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Telegram opens lid on TON project amid SEC spat: ‘Grams won’t help you get rich’

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SEC pauses Telegram’s $1.7b cryptocurrency play
The Securities and Exchange Commission has taken emergency action to halt the digital token offering that has already raised $1.7 billion.

Telegram has published details concerning TON in a bid to clarify the project while embroiled in a regulatory case with the US Securities and Exchange Commission (SEC). 

The encrypted messaging app service has kept the project under a relatively tight lid until now, with details of the Telegram Open Network (TON) blockchain system limited to Grams, the cryptocurrency connected to Telegram, an Initial Coin Offering (ICO) launched in January 2018 that generated funds for the project, and a planned public release that had to be delayed until April 2020 due to SEC’s complaint. 

Only days before the intended release, SEC stopped the project in its tracks and obtained a temporary restraining order against the company based on claims that Telegram’s ICO violated the US Securities Act as an unregistered securities sale.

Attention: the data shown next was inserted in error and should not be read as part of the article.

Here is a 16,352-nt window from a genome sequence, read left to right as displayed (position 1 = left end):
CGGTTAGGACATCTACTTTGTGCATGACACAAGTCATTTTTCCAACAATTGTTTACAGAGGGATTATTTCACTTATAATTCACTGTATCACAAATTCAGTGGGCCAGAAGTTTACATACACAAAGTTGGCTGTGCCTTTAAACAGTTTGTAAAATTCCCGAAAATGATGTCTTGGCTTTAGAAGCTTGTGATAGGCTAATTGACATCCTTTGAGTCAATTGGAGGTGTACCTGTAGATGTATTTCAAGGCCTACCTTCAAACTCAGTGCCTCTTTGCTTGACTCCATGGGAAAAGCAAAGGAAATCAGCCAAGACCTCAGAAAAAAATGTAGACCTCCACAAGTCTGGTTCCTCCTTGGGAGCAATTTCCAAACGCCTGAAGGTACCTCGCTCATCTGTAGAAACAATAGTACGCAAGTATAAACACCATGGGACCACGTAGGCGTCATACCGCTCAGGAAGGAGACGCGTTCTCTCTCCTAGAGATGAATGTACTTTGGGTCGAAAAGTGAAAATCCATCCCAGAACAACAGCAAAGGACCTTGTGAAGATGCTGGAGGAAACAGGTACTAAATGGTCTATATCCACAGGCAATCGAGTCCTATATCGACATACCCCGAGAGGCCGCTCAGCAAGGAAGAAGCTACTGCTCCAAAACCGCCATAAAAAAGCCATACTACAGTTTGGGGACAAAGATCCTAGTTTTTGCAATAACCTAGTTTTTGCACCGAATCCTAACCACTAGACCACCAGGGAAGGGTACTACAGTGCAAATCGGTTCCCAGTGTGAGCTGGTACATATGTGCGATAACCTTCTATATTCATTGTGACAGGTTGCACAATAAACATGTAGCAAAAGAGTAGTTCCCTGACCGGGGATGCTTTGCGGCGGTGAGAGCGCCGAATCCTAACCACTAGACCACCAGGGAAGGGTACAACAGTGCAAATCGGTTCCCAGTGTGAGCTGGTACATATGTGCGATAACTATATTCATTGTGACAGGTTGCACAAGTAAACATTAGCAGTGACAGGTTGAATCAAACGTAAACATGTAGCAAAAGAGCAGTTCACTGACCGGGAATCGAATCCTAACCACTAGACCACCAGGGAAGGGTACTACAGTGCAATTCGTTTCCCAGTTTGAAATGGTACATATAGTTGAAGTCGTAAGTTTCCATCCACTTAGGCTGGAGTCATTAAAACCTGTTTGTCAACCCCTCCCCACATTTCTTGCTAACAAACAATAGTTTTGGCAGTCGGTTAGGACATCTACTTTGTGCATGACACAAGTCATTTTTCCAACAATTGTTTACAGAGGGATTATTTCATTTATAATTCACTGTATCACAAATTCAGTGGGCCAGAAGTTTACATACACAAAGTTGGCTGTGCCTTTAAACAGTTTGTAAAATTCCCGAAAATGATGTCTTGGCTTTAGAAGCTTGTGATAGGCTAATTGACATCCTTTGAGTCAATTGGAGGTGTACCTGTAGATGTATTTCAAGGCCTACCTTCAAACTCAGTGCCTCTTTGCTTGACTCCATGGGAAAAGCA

SEC alleges that Telegram also did not provide investors with the information relating to TON’s “business operations, financial condition, risk factors, and management that securities laws require.”

See also: SEC seeks to force Telegram to reveal how $1.7bn ICO funds were spent

In light of “recent events,” Telegram has now revealed additional details on the TON project. In a blog post on Medium, the company has first tackled Grams on the insistence that the token should not be considered an investment product. 

“You should NOT expect any profits based on your purchase or holding of Grams, and Telegram makes no promises that you will make any profits,” the post reads. “Grams are intended to act as a medium of exchange between users in the TON ecosystem. Grams are NOT investment products and there should be NO expectation of future profit or gain from the purchase, sale or holding of Grams.”